and then i heard a little voice.

'what. if.'

i didn't hear it on that walk or even that day. i heard it later. just...'what if.'

i have always said the only thing i truly want for my children is that they be happy. i don't mean 'happy' like OH MY GOD LOOK AT THAT RAINBOW I'M SO HAPPY! because i get that that can be it's own 'thing.' unattainable to some. unreliable. i myself cannot claim the title of happy. what a loaded word. i am content, though. i love my life. so i guess i just mean happy as in content. pleased. living a life that gives them peace and joy. a life they like. all those things that blend to make up this word 'happy'. even though there's got to be a better less loaded word for that feeling.

that's all i've wanted for them. so...what if. what if wingman doesn't do a thing with all that he is gifted with. what if he doesn't want to pursue higher education or higher study (which really is an option in this house, but an option the boys know is a good one for their future.) what if he's content to work a job and just be in the world. come to family gatherings and just be. what if he isn't the kid with the long list of accomplishments i can pull out and pass around when i'm feeling vulnerable in a social situation.

what if he goes on to have a life that DOES NOT cause people to say 'you must be so proud' and mistakenly credit me with all that he's become. because he's my son. because i home schooled him.

not that i'm that mama, but we all have that deep inside. that thing about our kids. 

what if.

what if he's just wingman.

and i realized oh my god. of course. of course this would be okay. because wingman is sweet and funny and charming and snarky. he's a joy to be around and likes to cook. he's compassionate and kind to animals. he feels the injustice of the world on such a personal level. and he is incorruptible. UN-bribable (i know. i've tried.) he's truly his own person on such a level that i don't comprehend it.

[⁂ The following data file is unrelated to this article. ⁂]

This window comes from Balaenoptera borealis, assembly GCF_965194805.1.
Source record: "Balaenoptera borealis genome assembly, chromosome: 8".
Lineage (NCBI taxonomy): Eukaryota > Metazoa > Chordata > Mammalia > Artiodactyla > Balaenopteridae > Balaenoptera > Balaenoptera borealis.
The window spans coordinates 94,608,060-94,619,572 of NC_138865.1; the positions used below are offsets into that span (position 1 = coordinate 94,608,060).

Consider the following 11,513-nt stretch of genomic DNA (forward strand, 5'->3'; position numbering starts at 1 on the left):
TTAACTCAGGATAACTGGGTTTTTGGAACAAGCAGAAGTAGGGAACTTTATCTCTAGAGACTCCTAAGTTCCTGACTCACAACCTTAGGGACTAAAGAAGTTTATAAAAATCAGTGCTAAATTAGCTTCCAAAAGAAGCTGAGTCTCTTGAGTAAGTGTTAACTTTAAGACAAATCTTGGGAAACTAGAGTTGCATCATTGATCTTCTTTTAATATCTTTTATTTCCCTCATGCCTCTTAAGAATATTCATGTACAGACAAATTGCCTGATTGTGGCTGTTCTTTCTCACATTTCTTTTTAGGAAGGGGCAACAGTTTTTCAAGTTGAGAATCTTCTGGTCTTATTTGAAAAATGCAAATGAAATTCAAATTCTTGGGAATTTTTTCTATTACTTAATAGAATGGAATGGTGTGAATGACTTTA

so he's living in a basement with a bunch of dogs. and completely happy doing so. my point, exactly? i'm worried about...what, exactly?


plus. he's 12. he's not done. what he is today, eschewing all that is possible for him in pursuing his gifts and talents in favor of just kicking about, is what he is today. it's not what he will always be. it's easy to look at our kids and see their whole entire lives. OH MY GOD i can see the basement! i can smell the dogs! when really it's just one day...a week...a month...it's just a bit of time. this time. right now.

i would do well to remember all of this. that i have been and am teaching him well. that has to count for something. and that my idea or his father's idea or the world's idea of 'success' is ridiculous when applied to an individual person.

it's so easy to tell our growing children what they should do. and how what they are choosing not to do will negatively impact them. to give them all the WHYS without exploring all of the what ifs.

when wingman got to make that decision, all on his own, he knew it was a disappointment. he knew we wanted him to do it. he knew we left it up to him. and he made the decision. and was finally relieved for the first time in days.